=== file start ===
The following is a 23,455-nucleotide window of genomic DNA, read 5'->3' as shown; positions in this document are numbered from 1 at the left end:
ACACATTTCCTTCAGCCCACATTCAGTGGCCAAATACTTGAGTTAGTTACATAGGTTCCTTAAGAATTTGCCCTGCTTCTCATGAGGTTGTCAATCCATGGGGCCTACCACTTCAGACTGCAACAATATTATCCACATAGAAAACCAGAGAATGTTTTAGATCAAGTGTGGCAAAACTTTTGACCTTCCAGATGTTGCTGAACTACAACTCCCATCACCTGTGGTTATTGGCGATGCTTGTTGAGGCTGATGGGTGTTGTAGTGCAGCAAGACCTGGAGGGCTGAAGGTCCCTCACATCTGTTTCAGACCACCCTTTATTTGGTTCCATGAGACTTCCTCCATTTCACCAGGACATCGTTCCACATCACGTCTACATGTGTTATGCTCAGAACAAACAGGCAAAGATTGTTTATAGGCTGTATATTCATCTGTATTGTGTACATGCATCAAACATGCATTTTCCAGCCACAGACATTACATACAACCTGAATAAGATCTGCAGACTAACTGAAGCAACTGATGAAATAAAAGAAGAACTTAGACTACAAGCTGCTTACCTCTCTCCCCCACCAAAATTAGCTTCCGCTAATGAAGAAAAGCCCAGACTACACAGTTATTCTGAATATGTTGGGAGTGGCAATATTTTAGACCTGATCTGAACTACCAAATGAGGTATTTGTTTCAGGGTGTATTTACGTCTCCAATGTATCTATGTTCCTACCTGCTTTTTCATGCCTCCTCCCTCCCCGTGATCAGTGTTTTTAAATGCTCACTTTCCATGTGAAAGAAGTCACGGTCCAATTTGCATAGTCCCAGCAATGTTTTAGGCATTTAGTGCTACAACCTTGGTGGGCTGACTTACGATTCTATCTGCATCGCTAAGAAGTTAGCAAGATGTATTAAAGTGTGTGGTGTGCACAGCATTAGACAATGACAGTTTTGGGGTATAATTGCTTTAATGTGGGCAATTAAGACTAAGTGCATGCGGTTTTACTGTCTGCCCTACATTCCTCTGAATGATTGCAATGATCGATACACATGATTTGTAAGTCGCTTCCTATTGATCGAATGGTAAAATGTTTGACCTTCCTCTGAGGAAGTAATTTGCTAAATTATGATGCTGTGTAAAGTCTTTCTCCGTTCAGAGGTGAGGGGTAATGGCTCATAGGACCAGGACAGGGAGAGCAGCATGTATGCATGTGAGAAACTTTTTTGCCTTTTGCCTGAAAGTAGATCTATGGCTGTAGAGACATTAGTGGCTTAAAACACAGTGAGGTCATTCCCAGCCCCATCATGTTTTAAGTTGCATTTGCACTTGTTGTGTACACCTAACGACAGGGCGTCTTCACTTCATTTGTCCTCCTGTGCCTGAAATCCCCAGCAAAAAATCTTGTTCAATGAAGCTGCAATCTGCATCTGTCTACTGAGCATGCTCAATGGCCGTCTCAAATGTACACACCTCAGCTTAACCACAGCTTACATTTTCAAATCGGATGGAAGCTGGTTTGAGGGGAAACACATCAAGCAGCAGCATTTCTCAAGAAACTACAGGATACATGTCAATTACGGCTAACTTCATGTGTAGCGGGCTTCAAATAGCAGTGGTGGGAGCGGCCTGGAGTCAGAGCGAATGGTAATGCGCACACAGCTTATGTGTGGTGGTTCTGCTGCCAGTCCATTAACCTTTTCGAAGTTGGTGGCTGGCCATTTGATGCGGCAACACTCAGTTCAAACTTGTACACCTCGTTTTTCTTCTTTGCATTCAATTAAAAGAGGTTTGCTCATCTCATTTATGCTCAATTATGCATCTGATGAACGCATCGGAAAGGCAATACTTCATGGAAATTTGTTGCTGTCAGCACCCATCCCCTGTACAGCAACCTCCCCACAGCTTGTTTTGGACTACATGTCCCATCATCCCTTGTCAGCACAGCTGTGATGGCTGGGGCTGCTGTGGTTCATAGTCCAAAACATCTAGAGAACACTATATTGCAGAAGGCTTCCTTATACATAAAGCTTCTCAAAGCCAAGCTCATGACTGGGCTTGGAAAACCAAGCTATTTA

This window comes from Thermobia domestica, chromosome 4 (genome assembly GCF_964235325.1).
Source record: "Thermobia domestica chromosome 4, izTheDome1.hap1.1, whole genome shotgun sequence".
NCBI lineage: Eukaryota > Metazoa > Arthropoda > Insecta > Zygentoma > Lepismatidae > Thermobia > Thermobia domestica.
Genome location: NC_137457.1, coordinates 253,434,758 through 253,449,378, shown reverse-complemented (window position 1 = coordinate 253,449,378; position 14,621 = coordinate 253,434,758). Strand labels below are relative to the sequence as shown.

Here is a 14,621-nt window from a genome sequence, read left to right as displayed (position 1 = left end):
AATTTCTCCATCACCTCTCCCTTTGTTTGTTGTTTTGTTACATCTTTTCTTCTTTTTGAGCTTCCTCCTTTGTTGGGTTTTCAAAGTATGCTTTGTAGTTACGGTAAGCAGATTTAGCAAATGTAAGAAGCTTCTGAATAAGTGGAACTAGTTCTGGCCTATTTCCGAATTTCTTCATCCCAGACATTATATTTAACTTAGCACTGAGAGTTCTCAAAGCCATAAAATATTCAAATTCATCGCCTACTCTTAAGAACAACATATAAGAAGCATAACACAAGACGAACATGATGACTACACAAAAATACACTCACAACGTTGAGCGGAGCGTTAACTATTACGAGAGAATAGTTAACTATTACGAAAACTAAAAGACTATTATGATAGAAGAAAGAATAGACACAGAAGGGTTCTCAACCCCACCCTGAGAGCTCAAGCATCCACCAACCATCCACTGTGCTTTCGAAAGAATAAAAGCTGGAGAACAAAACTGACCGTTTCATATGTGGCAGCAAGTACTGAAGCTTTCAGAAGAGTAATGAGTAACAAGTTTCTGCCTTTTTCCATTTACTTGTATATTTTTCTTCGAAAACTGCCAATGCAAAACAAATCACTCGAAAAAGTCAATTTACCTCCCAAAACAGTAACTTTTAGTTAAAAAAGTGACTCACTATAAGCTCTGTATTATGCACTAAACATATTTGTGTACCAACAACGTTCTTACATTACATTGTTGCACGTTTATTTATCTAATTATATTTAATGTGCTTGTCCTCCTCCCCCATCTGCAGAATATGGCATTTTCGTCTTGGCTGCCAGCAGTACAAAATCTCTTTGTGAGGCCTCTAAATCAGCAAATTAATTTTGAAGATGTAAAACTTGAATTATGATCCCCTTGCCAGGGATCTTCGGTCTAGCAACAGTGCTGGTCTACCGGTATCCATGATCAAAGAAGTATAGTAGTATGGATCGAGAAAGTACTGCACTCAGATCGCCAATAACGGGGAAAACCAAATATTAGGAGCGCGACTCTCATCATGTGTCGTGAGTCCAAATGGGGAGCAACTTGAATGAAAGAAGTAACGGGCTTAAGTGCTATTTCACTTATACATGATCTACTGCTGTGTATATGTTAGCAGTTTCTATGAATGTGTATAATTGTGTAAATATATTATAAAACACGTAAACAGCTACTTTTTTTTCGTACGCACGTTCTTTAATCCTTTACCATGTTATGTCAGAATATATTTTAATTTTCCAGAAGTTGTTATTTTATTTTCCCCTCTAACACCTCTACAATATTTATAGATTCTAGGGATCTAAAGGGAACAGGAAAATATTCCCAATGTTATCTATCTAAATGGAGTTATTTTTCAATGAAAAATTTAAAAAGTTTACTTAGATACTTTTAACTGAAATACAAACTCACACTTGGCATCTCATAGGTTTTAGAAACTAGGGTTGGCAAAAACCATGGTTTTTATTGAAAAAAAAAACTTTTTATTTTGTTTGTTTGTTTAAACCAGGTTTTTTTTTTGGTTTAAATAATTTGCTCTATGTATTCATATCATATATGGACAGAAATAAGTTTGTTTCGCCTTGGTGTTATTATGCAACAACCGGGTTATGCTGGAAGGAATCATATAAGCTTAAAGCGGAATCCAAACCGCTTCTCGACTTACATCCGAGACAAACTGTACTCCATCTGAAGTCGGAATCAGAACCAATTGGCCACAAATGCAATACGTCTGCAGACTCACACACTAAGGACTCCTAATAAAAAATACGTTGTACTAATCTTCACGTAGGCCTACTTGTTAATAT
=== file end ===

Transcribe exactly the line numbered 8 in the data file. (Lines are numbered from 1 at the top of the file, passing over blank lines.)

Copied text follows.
AATTTCTCCATCACCTCTCCCTTTGTTTGTTGTTTTGTTACATCTTTTCTTCTTTTTGAGCTTCCTCCTTTGTTGGGTTTTCAAAGTATGCTTTGTAGTTACGGTAAGCAGATTTAGCAAATGTAAGAAGCTTCTGAATAAGTGGAACTAGTTCTGGCCTATTTCCGAATTTCTTCATCCCAGACATTATATTTAACTTAGCACTGAGAGTTCTCAAAGCCATAAAATATTCAAATTCATCGCCTACTCTTAAGAACAACATATAAGAAGCATAACACAAGACGAACATGATGACTACACAAAAATACACTCACAACGTTGAGCGGAGCGTTAACTATTACGAGAGAATAGTTAACTATTACGAAAACTAAAAGACTATTATGATAGAAGAAAGAATAGACACAGAAGGGTTCTCAACCCCACCCTGAGAGCTCAAGCATCCACCAACCATCCACTGTGCTTTCGAAAGAATAAAAGCTGGAGAACAAAACTGACCGTTTCATATGTGGCAGCAAGTACTGAAGCTTTCAGAAGAGTAATGAGTAACAAGTTTCTGCCTTTTTCCATTTACTTGTATATTTTTCTTCGAAAACTGCCAATGCAAAACAAATCACTCGAAAAAGTCAATTTACCTCCCAAAACAGTAACTTTTAGTTAAAAAAGTGACTCACTATAAGCTCTGTATTATGCACTAAACATATTTGTGTACCAACAACGTTCTTACATTACATTGTTGCACGTTTATTTATCTAATTATATTTAATGTGCTTGTCCTCCTCCCCCATCTGCAGAATATGGCATTTTCGTCTTGGCTGCCAGCAGTACAAAATCTCTTTGTGAGGCCTCTAAATCAGCAAATTAATTTTGAAGATGTAAAACTTGAATTATGATCCCCTTGCCAGGGATCTTCGGTCTAGCAACAGTGCTGGTCTACCGGTATCCATGATCAAAGAAGTATAGTAGTATGGATCGAGAAAGTACTGCACTCAGATCGCCAATAACGGGGAAAACCAAATATTAGGAGCGCGACTCTCATCATGTGTCGTGAGTCCAAATGGGGAGCAACTTGAATGAAAGAAGTAACGGGCTTAAGTGCTATTTCACTTATACATGATCTACTGCTGTGTATATGTTAGCAGTTTCTATGAATGTGTATAATTGTGTAAATATATTATAAAACACGTAAACAGCTACTTTTTTTTCGTACGCACGTTCTTTAATCCTTTACCATGTTATGTCAGAATATATTTTAATTTTCCAGAAGTTGTTATTTTATTTTCCCCTCTAACACCTCTACAATATTTATAGATTCTAGGGATCTAAAGGGAACAGGAAAATATTCCCAATGTTATCTATCTAAATGGAGTTATTTTTCAATGAAAAATTTAAAAAGTTTACTTAGATACTTTTAACTGAAATACAAACTCACACTTGGCATCTCATAGGTTTTAGAAACTAGGGTTGGCAAAAACCATGGTTTTTATTGAAAAAAAAAACTTTTTATTTTGTTTGTTTGTTTAAACCAGGTTTTTTTTTTGGTTTAAATAATTTGCTCTATGTATTCATATCATATATGGACAGAAATAAGTTTGTTTCGCCTTGGTGTTATTATGCAACAACCGGGTTATGCTGGAAGGAATCATATAAGCTTAAAGCGGAATCCAAACCGCTTCTCGACTTACATCCGAGACAAACTGTACTCCATCTGAAGTCGGAATCAGAACCAATTGGCCACAAATGCAATACGTCTGCAGACTCACACACTAAGGACTCCTAATAAAAAATACGTTGTACTAATCTTCACGTAGGCCTACTTGTTAATAT